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UGL is the latest victim in mining services

Diversified engineering firm UGL (ASX: UGL) led the mining service sector down on Tuesday with its share price down a thumping 15%. The drop was in response to an earnings downgrade issued by the company.

The downgrade revised expectations for underlying net profit after tax (NPAT) to around $90 million, which compares with last year’s underlying NPAT of $168 million. The one positive from the announcement was an update on the potential spin-out of the DTZ operating division, with management suggesting that a demerger appeared the most likely option.

UGL’s downgrade makes the firm the latest mining service provider to join the growing list of casualties from the resource boom fall-out. Tuesday also saw minnow Global Construction Services (ASX: GCS) guide market expectations lower. In financial year 2012, Global Construction Services produced earnings before interest, tax, depreciation and amortisation (EBITDA) of $50 million, management now believes that for the current 2013 financial year EBITDA will fall around 10% to roughly $45 million. Pleasingly, management’s outlook suggested “expected improvements in financial performance in FY14”.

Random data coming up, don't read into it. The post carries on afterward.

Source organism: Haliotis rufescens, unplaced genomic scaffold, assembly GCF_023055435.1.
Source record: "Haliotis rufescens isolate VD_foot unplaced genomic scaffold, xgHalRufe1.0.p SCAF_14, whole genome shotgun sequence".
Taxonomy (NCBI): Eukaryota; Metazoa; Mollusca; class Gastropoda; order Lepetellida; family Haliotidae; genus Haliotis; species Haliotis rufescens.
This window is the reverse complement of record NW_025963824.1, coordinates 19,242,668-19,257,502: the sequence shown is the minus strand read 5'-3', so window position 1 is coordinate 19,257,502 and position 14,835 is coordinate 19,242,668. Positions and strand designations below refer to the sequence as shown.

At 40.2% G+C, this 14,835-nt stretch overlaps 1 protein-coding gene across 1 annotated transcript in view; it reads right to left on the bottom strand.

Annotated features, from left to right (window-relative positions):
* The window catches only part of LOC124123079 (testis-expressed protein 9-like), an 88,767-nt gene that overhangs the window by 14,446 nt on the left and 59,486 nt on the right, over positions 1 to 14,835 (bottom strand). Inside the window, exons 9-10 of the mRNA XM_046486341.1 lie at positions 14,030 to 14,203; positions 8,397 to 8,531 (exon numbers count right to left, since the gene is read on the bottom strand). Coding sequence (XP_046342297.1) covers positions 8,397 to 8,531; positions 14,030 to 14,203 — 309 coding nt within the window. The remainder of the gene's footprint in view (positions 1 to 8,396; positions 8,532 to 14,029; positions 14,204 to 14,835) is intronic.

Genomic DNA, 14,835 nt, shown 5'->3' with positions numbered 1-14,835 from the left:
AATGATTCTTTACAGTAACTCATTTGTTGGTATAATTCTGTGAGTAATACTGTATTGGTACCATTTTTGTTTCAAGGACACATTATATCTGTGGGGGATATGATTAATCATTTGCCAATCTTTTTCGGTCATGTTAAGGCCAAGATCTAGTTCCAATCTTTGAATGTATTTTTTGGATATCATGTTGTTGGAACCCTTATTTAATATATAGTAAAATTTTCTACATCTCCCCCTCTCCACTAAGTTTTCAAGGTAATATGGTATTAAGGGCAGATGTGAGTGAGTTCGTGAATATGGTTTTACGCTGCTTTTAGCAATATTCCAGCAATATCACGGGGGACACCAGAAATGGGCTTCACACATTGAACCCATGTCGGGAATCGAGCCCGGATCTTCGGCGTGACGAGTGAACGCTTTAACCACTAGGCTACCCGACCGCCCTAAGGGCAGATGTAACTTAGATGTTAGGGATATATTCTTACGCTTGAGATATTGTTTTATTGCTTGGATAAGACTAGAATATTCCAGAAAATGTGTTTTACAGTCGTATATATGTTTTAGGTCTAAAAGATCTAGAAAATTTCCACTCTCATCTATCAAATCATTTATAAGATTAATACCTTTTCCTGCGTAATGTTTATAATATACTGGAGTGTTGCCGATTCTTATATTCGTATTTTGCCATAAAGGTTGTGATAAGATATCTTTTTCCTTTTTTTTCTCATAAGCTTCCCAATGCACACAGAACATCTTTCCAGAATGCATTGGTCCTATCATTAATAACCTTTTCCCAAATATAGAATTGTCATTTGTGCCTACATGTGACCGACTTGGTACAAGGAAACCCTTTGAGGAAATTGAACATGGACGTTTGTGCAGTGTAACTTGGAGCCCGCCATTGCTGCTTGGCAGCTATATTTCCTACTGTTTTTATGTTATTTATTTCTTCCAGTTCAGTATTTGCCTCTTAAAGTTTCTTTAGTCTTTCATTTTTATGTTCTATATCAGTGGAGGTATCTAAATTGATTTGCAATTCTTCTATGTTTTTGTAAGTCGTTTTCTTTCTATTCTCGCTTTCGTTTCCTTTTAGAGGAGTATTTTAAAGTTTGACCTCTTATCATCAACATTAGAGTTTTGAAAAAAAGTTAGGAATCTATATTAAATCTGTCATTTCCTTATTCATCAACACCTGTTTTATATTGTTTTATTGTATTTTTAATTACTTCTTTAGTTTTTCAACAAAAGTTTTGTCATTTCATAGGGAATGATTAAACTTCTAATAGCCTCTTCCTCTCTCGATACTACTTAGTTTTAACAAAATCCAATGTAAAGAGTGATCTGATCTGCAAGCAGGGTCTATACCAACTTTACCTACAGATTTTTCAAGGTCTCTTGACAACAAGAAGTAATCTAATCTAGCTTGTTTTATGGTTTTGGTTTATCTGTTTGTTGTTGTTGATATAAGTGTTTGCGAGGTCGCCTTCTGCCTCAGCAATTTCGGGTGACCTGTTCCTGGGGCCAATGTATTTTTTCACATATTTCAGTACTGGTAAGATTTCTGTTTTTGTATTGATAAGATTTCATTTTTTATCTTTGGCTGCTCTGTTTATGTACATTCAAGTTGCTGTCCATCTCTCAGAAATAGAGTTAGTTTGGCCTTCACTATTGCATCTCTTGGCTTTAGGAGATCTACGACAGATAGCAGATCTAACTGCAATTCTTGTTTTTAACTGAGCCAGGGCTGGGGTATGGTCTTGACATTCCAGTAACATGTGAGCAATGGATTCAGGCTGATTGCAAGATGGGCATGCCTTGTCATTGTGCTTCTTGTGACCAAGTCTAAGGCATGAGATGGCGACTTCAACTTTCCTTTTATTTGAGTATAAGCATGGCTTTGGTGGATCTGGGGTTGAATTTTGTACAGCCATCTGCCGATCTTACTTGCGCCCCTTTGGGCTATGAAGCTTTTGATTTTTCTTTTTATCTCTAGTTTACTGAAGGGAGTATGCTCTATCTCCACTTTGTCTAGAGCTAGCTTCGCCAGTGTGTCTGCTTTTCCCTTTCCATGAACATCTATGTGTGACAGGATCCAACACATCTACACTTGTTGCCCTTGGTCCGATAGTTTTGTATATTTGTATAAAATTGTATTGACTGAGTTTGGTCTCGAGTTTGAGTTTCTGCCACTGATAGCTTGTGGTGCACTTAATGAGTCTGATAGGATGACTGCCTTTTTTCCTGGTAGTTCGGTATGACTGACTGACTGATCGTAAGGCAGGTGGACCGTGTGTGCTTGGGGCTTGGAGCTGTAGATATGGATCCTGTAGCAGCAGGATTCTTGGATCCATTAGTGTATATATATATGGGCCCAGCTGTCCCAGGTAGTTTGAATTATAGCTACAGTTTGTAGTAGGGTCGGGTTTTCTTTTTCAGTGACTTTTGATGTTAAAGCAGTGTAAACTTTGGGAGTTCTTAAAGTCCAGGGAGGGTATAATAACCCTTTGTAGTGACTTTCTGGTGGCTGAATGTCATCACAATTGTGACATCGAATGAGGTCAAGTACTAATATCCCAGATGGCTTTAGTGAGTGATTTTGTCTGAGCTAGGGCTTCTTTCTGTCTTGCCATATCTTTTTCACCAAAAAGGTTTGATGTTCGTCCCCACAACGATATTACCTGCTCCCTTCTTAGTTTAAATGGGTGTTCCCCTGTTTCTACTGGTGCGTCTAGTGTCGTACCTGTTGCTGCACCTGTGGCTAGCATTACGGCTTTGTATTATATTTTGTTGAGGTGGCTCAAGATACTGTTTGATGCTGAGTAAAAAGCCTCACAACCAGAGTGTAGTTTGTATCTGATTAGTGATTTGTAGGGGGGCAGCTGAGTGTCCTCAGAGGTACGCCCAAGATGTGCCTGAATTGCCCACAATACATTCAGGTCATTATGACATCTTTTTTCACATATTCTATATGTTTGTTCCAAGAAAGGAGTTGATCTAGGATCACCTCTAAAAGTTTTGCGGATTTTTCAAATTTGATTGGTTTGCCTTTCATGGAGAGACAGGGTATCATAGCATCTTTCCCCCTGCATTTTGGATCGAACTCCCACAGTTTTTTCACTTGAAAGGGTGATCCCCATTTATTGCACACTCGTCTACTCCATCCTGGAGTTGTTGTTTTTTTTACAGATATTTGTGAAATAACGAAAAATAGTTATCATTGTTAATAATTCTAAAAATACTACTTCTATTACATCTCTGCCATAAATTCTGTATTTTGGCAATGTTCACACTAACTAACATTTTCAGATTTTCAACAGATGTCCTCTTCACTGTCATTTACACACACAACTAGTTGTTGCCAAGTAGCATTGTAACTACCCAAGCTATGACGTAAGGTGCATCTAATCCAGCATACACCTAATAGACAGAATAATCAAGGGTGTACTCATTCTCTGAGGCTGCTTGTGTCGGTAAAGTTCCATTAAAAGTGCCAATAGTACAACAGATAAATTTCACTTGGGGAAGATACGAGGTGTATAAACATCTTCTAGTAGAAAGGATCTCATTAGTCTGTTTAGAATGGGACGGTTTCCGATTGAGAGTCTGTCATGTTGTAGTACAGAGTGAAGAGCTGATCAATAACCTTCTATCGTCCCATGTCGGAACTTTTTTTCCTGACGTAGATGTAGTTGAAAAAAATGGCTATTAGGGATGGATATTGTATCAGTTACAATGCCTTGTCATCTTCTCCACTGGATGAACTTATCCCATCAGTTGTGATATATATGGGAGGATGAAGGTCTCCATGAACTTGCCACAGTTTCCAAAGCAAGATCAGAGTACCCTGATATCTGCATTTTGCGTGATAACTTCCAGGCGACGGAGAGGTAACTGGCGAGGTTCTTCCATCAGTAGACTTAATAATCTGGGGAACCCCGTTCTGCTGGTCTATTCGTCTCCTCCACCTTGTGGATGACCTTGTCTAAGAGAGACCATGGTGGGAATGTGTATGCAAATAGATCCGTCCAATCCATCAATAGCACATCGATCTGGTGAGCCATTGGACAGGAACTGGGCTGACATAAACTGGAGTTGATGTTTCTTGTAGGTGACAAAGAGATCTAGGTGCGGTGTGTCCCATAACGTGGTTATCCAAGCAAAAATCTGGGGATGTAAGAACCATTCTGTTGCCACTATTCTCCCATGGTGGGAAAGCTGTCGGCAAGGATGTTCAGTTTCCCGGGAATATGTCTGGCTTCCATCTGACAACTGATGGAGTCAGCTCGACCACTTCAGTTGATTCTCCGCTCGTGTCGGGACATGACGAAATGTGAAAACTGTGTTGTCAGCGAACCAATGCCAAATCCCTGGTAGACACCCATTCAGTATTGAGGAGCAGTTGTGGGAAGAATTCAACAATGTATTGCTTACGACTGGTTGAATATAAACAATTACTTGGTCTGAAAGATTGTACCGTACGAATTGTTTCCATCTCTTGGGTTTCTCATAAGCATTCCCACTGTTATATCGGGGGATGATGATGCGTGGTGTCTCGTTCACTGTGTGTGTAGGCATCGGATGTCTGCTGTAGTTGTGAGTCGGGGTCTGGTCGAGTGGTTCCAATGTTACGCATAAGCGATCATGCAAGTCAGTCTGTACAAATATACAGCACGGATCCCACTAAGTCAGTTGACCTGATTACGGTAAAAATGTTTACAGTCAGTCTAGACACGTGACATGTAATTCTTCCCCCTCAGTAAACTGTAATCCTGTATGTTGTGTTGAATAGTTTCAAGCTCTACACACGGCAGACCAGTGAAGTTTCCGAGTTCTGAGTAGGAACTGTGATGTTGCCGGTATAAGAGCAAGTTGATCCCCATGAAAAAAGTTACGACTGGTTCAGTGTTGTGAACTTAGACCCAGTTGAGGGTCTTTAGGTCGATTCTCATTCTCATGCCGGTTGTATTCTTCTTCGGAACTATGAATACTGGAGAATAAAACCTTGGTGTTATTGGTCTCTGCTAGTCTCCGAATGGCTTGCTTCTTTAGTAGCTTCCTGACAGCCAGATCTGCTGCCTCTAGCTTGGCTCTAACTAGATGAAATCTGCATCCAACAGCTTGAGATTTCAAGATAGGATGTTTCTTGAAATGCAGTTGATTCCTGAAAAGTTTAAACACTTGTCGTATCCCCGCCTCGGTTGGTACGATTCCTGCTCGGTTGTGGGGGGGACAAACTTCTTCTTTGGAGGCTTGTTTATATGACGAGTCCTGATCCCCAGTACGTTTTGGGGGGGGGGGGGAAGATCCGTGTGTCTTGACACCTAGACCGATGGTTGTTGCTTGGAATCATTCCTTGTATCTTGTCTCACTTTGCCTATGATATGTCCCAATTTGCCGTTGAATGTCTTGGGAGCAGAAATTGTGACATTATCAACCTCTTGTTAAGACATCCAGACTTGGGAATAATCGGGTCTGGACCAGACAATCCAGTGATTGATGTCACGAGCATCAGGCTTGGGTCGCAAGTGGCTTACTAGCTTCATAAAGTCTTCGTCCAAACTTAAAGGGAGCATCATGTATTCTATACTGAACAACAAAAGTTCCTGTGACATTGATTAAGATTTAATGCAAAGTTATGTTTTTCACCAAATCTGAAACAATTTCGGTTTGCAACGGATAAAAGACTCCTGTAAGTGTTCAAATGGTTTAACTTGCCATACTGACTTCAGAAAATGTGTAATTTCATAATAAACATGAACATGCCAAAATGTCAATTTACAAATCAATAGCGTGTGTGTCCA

These downgrades certainly don’t help the bleak outlook for many mining and mining service companies. While the S&P/ASX 200 Index (Index: ^AXJO) (ASX: XJO) lost around 0.75%, the losers were dominated by mining service stocks, including perennial favourite Monadelphous Group (ASX: MND), which fell over 9%. Meanwhile a number of industrial stocks, including Carsales.com (ASX: CRZ) and Singapore Telecommunications (ASX: SGT), were doing well, with their shares up 3.3% and 2.7% respectively.

Foolish takeaway

As UGL’s result shows, the business model of many mining service firms leaves them wide open to a slowing resource sector. Motley Fool Analyst Scott Phillips has long advised investors to steer clear of mining service companies. Good advice, as right now there are value traps everywhere in the sector.

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More reading

The Motley Fool’s purpose is to help the world invest, better. Click here now for your free subscription to Take Stock, The Motley Fool’s free investing newsletter. Packed with stock ideas and investing advice, it is essential reading for anyone looking to build and grow their wealth in the years ahead.  This article contains general investment advice only (under AFSL 400691). Authorised by Bruce Jackson. Motley Fool contributor Tim McArthur does not own shares in any of the companies mentioned in this article.

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